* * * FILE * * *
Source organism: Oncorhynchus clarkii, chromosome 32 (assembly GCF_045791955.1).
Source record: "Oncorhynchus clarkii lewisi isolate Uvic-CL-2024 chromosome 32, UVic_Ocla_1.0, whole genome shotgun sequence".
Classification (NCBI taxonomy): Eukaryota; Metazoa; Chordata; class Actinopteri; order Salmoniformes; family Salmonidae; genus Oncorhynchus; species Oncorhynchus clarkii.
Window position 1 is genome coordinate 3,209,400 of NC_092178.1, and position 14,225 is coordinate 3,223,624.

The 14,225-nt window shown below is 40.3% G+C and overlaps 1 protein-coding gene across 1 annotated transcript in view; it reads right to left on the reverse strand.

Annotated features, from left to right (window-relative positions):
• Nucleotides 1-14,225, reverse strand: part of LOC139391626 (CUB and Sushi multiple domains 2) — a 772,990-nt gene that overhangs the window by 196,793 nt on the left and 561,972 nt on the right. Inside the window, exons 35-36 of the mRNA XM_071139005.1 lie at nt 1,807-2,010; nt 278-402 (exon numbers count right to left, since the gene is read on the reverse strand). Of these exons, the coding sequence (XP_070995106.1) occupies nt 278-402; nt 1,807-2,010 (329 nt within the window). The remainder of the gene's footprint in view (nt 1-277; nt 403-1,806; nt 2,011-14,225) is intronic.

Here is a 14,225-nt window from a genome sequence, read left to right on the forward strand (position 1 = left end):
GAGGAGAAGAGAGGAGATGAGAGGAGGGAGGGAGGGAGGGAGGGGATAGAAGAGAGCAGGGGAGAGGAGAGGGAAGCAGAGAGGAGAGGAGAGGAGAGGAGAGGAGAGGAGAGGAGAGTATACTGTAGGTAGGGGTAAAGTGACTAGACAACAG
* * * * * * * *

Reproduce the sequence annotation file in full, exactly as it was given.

Source organism: Oncorhynchus clarkii, chromosome 32 (assembly GCF_045791955.1).
Source record: "Oncorhynchus clarkii lewisi isolate Uvic-CL-2024 chromosome 32, UVic_Ocla_1.0, whole genome shotgun sequence".
Classification (NCBI taxonomy): Eukaryota; Metazoa; Chordata; class Actinopteri; order Salmoniformes; family Salmonidae; genus Oncorhynchus; species Oncorhynchus clarkii.
Window position 1 is genome coordinate 3,209,400 of NC_092178.1, and position 14,225 is coordinate 3,223,624.

The 14,225-nt window shown below is 40.3% G+C and overlaps 1 protein-coding gene across 1 annotated transcript in view; it reads right to left on the reverse strand.

Annotated features, from left to right (window-relative positions):
• Nucleotides 1-14,225, reverse strand: part of LOC139391626 (CUB and Sushi multiple domains 2) — a 772,990-nt gene that overhangs the window by 196,793 nt on the left and 561,972 nt on the right. Inside the window, exons 35-36 of the mRNA XM_071139005.1 lie at nt 1,807-2,010; nt 278-402 (exon numbers count right to left, since the gene is read on the reverse strand). Of these exons, the coding sequence (XP_070995106.1) occupies nt 278-402; nt 1,807-2,010 (329 nt within the window). The remainder of the gene's footprint in view (nt 1-277; nt 403-1,806; nt 2,011-14,225) is intronic.

Here is a 14,225-nt window from a genome sequence, read left to right on the forward strand (position 1 = left end):
GAGGAGAAGAGAGGAGATGAGAGGAGGGAGGGAGGGAGGGAGGGGATAGAAGAGAGCAGGGGAGAGGAGAGGGAAGCAGAGAGGAGAGGAGAGGAGAGGAGAGGAGAGGAGAGGAGAGTATACTGTAGGTAGGGGTAAAGTGACTAGACAACAG